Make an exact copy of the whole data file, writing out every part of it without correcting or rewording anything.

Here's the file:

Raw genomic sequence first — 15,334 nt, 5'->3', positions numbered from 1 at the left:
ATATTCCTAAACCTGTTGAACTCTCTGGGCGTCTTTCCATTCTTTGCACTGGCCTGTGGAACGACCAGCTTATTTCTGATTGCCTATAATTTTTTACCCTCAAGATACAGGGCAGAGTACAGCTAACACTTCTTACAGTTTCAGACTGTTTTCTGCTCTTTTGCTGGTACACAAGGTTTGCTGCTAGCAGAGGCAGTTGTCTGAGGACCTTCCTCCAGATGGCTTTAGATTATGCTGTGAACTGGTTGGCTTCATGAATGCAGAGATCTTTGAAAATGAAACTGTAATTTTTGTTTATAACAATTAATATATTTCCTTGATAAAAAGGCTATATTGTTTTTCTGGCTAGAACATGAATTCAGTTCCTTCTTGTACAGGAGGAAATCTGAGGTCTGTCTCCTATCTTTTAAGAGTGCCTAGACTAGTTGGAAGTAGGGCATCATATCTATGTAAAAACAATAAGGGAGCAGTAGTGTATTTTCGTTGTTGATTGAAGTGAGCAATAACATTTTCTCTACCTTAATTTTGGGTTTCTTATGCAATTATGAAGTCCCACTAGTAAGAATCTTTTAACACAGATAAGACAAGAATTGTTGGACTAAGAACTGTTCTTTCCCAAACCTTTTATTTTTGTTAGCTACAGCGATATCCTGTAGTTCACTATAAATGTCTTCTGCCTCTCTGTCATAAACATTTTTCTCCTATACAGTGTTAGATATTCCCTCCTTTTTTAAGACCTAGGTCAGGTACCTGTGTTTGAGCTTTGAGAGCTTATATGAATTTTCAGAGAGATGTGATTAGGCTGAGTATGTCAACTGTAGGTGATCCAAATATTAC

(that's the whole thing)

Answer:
Raw genomic sequence first — 15,334 nt, 5'->3', positions numbered from 1 at the left:
ATATTCCTAAACCTGTTGAACTCTCTGGGCGTCTTTCCATTCTTTGCACTGGCCTGTGGAACGACCAGCTTATTTCTGATTGCCTATAATTTTTTACCCTCAAGATACAGGGCAGAGTACAGCTAACACTTCTTACAGTTTCAGACTGTTTTCTGCTCTTTTGCTGGTACACAAGGTTTGCTGCTAGCAGAGGCAGTTGTCTGAGGACCTTCCTCCAGATGGCTTTAGATTATGCTGTGAACTGGTTGGCTTCATGAATGCAGAGATCTTTGAAAATGAAACTGTAATTTTTGTTTATAACAATTAATATATTTCCTTGATAAAAAGGCTATATTGTTTTTCTGGCTAGAACATGAATTCAGTTCCTTCTTGTACAGGAGGAAATCTGAGGTCTGTCTCCTATCTTTTAAGAGTGCCTAGACTAGTTGGAAGTAGGGCATCATATCTATGTAAAAACAATAAGGGAGCAGTAGTGTATTTTCGTTGTTGATTGAAGTGAGCAATAACATTTTCTCTACCTTAATTTTGGGTTTCTTATGCAATTATGAAGTCCCACTAGTAAGAATCTTTTAACACAGATAAGACAAGAATTGTTGGACTAAGAACTGTTCTTTCCCAAACCTTTTATTTTTGTTAGCTACAGCGATATCCTGTAGTTCACTATAAATGTCTTCTGCCTCTCTGTCATAAACATTTTTCTCCTATACAGTGTTAGATATTCCCTCCTTTTTTAAGACCTAGGTCAGGTACCTGTGTTTGAGCTTTGAGAGCTTATATGAATTTTCAGAGAGATGTGATTAGGCTGAGTATGTCAACTGTAGGTGATCCAAATATTAC